2. NubAbility Athletics Foundation on February 20, 2013 at 7:46 am

    Thanks Kathryn and Jen for such a great piece. Kathryn has the NA attitude. We LOVE how she refuses the labels!!! Gonna share on the NubAbility Page.

  3. Jennifer Haroian on February 20, 2013 at 8:39 am

    I am a friend of Kathryn’s from college and I can attest that she has NEVER let anything slow her down or make her “different” from anyone else. In fact, it took me (and most other people she met!) a while to even realize that Kathryn had a prosthetic arm… I think I had to be told by a mutual friend- that is how well-integrated she is in functioning just as anyone else. She is the perfect example of how a positive attitude+self-determination= limitless possibilities!

  4. Brian K on February 20, 2013 at 9:00 am

    Awesome article! You know, even though our social circles didn’t intermingle much in high school (mostly because I didn’t have a social circle!) I recall admiring Kathryn because I could tell even then that she really didn’t feel different… or if she did she certainly didn’t let on. I was there when she tried out for the basketball team. (Basketball!) I was at almost every game when she was cheerleading… It was obvious that she could do anything she wanted in life with success. And now, as Facebook friends with Kathryn, and as a dad of 2 girls under the age of 3, I saw when she was expecting a baby and thought, “I cannot imagine lugging all that baby gear and keeping a kid lifted up with one arm behind my back.” It’s still a mystery to me how she does it, but I never had a doubt that she could! Thanks for sharing your story, Kathryn, and I love the “limb difference” moniker too.

  5. Allie Shellaway on February 20, 2013 at 10:40 am

    I’m so proud of you for sharing your story, Kathryn! I remember when we were little and I would try to see how long I could go using only one hand, and I’d never last more than 5 minutes. You’ve been an inspiration to me my whole life, and I’m so excited that the wonderful people in this community will get to benefit from your awesomeness, too. 😉 Love you!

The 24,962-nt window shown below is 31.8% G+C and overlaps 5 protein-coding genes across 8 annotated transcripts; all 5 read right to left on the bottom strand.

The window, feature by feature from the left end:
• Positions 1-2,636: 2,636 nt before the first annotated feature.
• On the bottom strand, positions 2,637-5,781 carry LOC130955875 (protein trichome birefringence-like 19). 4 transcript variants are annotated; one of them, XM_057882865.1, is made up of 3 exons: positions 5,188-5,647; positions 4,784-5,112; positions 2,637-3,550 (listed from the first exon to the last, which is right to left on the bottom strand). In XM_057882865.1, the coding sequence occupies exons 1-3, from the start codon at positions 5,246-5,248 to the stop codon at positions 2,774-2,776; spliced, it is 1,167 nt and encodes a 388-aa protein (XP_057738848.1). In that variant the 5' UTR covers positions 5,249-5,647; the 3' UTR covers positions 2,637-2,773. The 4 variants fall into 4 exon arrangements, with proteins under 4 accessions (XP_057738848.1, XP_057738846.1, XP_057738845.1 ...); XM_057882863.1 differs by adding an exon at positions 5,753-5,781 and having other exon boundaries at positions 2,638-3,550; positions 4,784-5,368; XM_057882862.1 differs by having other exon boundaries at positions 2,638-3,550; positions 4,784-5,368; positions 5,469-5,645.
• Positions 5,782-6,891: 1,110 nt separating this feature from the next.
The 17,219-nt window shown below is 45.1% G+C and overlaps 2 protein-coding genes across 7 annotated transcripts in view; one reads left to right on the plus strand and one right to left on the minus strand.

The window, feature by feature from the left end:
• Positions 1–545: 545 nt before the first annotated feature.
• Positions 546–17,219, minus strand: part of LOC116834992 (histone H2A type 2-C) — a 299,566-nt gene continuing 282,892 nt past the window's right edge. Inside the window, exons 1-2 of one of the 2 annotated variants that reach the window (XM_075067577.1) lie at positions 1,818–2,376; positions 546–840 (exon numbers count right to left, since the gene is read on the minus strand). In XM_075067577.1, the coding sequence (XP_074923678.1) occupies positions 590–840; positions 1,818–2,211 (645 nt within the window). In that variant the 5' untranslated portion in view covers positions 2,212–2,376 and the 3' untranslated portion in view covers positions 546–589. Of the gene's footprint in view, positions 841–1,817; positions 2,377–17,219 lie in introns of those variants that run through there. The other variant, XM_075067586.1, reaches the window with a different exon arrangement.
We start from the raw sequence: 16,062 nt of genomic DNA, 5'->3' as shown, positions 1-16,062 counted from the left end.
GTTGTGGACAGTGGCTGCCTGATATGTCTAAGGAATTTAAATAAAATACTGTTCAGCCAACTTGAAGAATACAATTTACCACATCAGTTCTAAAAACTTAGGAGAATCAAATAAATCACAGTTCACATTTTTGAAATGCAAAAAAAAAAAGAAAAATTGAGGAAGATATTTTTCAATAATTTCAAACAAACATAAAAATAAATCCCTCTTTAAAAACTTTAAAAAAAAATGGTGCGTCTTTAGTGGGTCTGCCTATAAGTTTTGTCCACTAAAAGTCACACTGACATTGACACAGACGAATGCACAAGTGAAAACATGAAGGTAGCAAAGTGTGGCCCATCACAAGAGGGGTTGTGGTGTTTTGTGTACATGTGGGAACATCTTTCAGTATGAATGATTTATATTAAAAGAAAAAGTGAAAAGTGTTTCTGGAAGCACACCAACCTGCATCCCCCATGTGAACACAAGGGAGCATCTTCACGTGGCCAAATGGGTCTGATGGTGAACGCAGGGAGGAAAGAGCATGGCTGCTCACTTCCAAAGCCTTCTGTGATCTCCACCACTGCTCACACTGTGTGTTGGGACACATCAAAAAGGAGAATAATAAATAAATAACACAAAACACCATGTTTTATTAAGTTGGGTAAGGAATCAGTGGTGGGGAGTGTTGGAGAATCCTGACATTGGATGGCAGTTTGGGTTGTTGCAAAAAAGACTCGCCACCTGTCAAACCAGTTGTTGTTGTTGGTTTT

6. Kimberly Cook on February 20, 2013 at 11:26 am

    You are ‘just you’…an amazing sister, mother, daughter and friend. I am inspired by you. I am honored to be called your friend. I am ‘jealous’ that you type faster with one hand than I do with two hands! Kudos to you for joining this great community.

  7. Tracy on February 20, 2013 at 4:19 pm

    So glad you are here to contribute! My son and daughter have limb differences. They are amazing. So thankful to have your prespective.

  8. Margaret Blasinsky on February 20, 2013 at 6:10 pm

    I am so blessed to be Kathryn’s mother. I knew from the first moment after she was born and she looked into my eyes that she was more than ok, she was perfect, and would grow up to be an amazing human being. I thank God every day for this precious gift.

  9. Kallyn on February 23, 2013 at 2:10 pm

    What an amazing attitude to have! Thank you for sharing your story.

  10. […] with another post on her view as an adult with a limb difference. You can see previous posts here and […]

Leave a Reply